Bwog Staffer Amrita Banerji attended The Athena Festival’s screening of Carmen y Lola at 9 pm on February 29th at the Lehman Auditorium, directed by Arantxa Echevarría and produced by Arantxa Echevarría and Pilar Sánchez Díaz. It stars Rosy Rodriguez as Carmen, and Zaira Morales as Lola.
It’s a Saturday night, and almost every seat in the auditorium is filled. As the lights dim, people are still quietly filing in, and I notice that the audience ranges from college students to parents to professors. People were glancing up at the screen, eagerly awaiting for the film to start.
Carmen y Lola is a love story in Spanish, with English subtitles. The audience joined the protagonists Carmen and Lola, two Romani girls living within the constraints of their community in the Madrid suburbs, as they try to navigate life outside of the norms established by their family and community. Their love challenges the reality that women are expected to marry a man and raise children, and the movie follows their journey, grappling with their conflicting feelings of love for each other and familial obligations.
The Athena Film Festival is a weekend dedicated to screening empowering movies about inspiring, fierce, and bold women. It was fitting to screen Carmen y Lola, a movie about girls and directed and produced by women. In the spirit of the Athena Film Festival, these girls ultimately choose to be unapologetic and resilient in the face of adversity.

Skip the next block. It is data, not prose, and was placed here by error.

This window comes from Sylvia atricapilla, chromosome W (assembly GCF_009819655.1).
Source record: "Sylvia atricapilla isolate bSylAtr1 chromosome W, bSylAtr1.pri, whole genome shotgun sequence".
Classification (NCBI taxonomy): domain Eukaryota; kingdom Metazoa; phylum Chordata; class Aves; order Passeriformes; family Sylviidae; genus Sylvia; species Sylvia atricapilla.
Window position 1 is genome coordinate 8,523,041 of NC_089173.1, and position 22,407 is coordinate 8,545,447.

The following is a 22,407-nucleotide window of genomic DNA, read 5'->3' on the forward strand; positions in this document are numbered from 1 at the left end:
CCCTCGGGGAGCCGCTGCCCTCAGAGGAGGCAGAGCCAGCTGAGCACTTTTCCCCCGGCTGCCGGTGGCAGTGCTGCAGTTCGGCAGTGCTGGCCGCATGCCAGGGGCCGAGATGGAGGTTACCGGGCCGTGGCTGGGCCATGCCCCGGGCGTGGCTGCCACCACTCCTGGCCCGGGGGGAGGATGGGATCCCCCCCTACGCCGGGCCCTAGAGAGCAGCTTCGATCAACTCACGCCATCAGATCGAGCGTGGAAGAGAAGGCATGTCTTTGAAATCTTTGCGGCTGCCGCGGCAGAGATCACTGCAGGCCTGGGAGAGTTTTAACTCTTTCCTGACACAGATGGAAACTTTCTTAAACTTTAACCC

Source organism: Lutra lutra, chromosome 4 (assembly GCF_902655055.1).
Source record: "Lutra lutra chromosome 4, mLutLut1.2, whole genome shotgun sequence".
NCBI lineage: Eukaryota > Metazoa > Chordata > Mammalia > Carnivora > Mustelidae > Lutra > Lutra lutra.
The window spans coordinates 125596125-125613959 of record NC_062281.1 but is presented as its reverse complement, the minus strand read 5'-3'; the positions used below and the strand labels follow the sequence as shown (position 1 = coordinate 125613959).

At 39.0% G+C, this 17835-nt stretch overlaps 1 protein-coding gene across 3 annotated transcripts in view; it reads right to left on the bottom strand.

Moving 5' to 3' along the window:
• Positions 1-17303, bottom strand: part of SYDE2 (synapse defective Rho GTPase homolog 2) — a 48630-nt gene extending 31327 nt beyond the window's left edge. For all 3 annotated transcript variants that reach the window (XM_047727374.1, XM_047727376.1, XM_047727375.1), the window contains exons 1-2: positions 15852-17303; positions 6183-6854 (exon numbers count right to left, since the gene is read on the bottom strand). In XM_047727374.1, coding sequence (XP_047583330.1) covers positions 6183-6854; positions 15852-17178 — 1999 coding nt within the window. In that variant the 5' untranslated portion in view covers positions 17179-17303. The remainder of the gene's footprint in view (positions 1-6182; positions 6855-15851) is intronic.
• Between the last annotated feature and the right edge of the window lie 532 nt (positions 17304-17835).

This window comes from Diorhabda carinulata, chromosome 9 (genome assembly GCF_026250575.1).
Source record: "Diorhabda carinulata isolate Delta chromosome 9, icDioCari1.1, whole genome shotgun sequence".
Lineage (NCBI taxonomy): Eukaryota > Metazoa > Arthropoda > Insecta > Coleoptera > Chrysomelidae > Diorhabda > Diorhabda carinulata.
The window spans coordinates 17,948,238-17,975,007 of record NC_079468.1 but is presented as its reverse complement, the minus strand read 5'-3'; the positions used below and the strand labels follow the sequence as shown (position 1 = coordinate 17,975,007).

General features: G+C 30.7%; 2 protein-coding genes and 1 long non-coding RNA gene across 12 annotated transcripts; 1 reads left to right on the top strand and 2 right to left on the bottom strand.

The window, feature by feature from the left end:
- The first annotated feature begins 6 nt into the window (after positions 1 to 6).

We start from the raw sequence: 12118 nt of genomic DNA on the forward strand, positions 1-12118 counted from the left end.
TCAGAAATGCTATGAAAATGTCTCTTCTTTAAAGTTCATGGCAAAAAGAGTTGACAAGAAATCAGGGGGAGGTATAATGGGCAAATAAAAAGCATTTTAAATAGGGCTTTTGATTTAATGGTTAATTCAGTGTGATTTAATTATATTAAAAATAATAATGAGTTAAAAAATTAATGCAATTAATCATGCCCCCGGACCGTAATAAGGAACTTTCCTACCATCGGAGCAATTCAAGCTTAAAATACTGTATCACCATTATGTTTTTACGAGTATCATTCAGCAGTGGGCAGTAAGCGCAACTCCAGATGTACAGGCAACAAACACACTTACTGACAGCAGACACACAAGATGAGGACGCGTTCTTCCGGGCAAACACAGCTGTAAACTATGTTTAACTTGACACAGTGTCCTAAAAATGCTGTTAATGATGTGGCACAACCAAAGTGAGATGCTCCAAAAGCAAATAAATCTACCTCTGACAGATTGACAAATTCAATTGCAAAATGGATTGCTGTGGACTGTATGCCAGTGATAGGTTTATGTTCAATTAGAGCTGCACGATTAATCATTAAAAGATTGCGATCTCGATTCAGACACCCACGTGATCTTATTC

Even though the movie felt like a fairly predictable, classic, queer romance movie, what was special was the cultural component. This movie gave a glimpse into being queer in a Romani community.
When the lights turned back on, except for some mild shuffling around, everyone was silent. My fellow audience members and I resonated with or were moved by some part of the movie — whether it be a sense of not belonging, not wanting to disappoint those around us, or young love.
Overall, the story of two teenage girls falling in love is not one to miss, and if you like female courage, it is definitely worth two hours on a Saturday night.
Image Via Bwarchives